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Hutchinson v. Warden, New Hampshire State Prison

United States District Court, D. New Hampshire

June 14, 2016

Walter Hutchinson, Jr.
v.
Warden, New Hampshire State Prison

          REPORT AND RECOMMENDATION

          Andrea K. Johnstone United States Magistrate Judge

         Walter Hutchinson, Jr., appearing pro se, has petitioned for a writ of habeas corpus (doc. no. 1) pursuant to 28 U.S.C. § 2254. The petition is here for preliminary review to determine whether the claims asserted therein are facially valid and may proceed. See Rule 4 of the Rules Governing Section 2254 cases (“§ 2254 Rules”); LR 4.3(d)(4)(A).

         § 2254 Rule 4 Review Standard

         In undertaking § 2254 Rule 4 preliminary review, this court decides whether the petition states facially valid claims. The court may dismiss any petition that appears legally insufficient on its face. See McFarland v. Scott, 512 U.S. 849, 856 (1994). In conducting this review, the court construes Washburn’s pro se petition liberally. See Erickson v. Pardus, 551 U.S. 89, 94 (2007) (per curiam).

         Background

         In 1991, Hutchinson was tried and convicted on charges of attempted murder and first degree assault. On appeal, the New Hampshire Supreme Court affirmed the conviction in part, but, finding that the Hutchinsons’s state constitutional right against double jeopardy was violated, remanded the case to the trial court for the limited purpose of setting aside one of the convictions. See State v. Hutchinson, 137 N.H. 591, 596 (1993). The first degree assault offense was set aside on remand. See Hutchinson v. Gerry, No. 217-2015-CV -00368, at *1 n.1 ((N.H. Super. Ct., Merrimack Cty. Dec. 14, 2015).[1]

         Hutchinson asserts here that he filed a habeas petition in the state court in July 2015, challenging his attempted murder conviction. Hutchinson’s state habeas petition was denied. See Id. Hutchinson did not appeal, on the basis that such appeal would have been futile.

         Discussion

         There is a one-year statute of limitations applicable to § 2254 petitions. The one-year period generally begins to run on the date that the petitioner’s conviction becomes final, upon the conclusion of direct review, or upon expiration of time for seeking such review. See 28 U.S.C. § 2244(d)(1). Excluded from the limitations period is the time during which any relevant state post-conviction proceedings were pending. See Id. § 2244(d)(2). However, state post-conviction proceedings filed after the expiration of the statute of limitations do not reset the statute of limitations clock. See Trapp v. Spencer, 479 F.3d 53, 58-59 (1st Cir. 2007); Cordle v. Guarino, 428 F.3d 46, 48 n.4 (1st Cir. 2005). A district court may dismiss a § 2254 petition sua sponte, if a time bar is apparent on the face of the petition, and if petitioner has received fair notice and an opportunity to object. See Day v. McDonough, 547 U.S. 198, 209-10 (2006).

         Here, Hutchinson is challenging a conviction and sentence imposed in 1991. That conviction was affirmed by the New Hampshire Supreme Court on September 16, 1993. See Hutchinson, 137 N.H. at 596. The statute of limitations for filing a federal habeas petition concerning that matter would have expired prior to the end of 1994. The assertions in Hutchinson’s petition indicate that no relevant post-conviction proceedings were pending in the state between September 16, 1993, and July 2015, a period of more than twenty-one years, and thus, none of that time would have been excepted from the limitations period. The petition, filed well after the expiration of the limitations period, therefore, is untimely filed.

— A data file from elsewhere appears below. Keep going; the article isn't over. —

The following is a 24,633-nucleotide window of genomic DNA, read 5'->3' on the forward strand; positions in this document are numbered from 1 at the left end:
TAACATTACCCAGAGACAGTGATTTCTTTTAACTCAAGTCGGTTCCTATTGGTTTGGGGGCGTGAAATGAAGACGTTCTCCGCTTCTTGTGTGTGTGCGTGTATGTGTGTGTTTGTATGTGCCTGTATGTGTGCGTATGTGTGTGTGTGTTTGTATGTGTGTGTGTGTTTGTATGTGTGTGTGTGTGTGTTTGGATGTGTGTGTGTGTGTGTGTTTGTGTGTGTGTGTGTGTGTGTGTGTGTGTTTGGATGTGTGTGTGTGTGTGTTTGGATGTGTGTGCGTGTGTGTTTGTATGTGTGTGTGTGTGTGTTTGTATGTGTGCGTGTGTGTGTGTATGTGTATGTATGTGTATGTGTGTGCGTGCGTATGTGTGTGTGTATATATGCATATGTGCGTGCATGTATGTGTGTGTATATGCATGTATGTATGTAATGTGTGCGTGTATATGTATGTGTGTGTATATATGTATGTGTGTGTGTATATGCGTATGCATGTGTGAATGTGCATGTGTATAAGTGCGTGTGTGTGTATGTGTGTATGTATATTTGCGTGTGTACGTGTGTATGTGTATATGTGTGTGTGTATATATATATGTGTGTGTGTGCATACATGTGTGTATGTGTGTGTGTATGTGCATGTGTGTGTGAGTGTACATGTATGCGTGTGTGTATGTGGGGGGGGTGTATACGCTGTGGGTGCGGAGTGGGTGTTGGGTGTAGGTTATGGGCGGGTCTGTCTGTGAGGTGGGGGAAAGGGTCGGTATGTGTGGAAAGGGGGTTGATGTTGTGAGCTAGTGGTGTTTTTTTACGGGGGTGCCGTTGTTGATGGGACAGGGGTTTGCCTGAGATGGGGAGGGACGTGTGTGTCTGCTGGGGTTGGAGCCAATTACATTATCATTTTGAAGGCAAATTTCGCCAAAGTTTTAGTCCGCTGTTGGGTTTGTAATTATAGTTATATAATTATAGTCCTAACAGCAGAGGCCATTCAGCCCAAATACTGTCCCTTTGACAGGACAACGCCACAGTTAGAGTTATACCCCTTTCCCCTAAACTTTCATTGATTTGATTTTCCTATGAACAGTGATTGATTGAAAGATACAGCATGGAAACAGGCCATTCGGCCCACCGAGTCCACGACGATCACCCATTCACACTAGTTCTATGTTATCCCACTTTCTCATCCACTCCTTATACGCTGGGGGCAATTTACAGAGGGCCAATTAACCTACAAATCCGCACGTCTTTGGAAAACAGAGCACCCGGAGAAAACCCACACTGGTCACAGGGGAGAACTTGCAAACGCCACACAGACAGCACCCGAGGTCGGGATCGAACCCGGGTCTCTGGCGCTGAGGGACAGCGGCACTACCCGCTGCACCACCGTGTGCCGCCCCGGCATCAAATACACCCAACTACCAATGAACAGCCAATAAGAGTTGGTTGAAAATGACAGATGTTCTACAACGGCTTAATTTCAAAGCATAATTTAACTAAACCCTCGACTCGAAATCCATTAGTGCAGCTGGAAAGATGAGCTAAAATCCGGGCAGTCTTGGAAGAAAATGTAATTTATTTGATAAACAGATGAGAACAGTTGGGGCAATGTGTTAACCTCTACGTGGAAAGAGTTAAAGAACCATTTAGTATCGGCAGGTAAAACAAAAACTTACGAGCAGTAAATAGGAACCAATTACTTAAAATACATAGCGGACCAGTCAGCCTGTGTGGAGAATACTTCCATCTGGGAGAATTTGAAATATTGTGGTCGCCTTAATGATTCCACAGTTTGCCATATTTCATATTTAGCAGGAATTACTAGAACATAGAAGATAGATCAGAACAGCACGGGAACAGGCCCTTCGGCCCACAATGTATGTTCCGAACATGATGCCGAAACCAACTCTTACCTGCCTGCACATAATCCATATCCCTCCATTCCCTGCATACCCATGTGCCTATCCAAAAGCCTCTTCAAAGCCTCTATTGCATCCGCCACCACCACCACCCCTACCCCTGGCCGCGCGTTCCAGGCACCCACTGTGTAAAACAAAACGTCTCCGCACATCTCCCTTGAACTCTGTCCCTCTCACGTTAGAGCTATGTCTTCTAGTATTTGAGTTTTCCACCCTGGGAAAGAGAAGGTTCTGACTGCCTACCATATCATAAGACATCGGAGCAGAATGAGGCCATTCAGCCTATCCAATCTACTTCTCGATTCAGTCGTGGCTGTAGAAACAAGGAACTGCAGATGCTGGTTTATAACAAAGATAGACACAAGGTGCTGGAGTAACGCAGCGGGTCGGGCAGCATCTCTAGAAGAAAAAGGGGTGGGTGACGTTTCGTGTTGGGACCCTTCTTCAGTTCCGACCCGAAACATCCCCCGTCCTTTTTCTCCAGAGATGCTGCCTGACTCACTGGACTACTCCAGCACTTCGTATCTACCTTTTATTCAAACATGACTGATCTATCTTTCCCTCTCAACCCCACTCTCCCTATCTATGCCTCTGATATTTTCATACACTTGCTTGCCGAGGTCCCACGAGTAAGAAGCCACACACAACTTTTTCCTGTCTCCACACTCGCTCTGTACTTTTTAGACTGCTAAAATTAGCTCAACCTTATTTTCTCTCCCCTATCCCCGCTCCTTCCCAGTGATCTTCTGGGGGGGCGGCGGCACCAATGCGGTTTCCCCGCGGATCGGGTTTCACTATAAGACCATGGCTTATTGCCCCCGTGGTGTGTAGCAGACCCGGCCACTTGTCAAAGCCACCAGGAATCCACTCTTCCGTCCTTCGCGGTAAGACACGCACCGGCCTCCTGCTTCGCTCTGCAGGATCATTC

Hutchinson asserts that a fundamental miscarriage of justice will occur in this matter if he is not allowed to proceed in this action despite the expiration of the statute of limitations, as he states that he is actually innocent of the offense of attempted murder. The court may except a petitioner from compliance with the one-year statute of limitations in a habeas action, where petitioner makes a “tenable claim” that he is actually innocent of the offense of which he was convicted. See McQuiggin v. Perkins, 133 S.Ct. 1924, 1931 (2013). The exception “applies to a severely confined category: cases in which new evidence shows ‘it is more likely than not that no reasonable juror would have convicted the petitioner’” in light of that new evidence. Id. at 1933 (quoting Schlup v. Delo, 513 U.S. 298, 329 (1995)). To demonstrate actual innocence, a petitioner must make a showing of “factual innocence, not mere legal insufficiency.” Bousley v. United States, 523 U.S. 614, 623 (1998).

         Hutchinson bases his actual innocence argument on the assertion that both “attempted first degree murder, ” as was charged in the indictment against him, and “attempted murder, ” which is how the court identified the offense in its instructions to the jury, are “nonexistent” crimes. At best, Hutchinson’s argument goes to the legal sufficiency of the charge against him, not his factual innocence. Accordingly, this petition may not be excepted from the one-year statute of limitations, and the district judge should dismiss the petition as untimely.

         Certificate of Appealability

         The Rules Governing Section 2254 Proceedings require the court to “issue or deny a certificate of appealability when it enters a final order adverse to the applicant.” § 2254 Rule 11(a). The court will issue the certificate “only if the applicant has made a substantial showing of the denial of a constitutional right.” 28 U.S.C. § 2253(c)(2). Hutchinson has not made the ...


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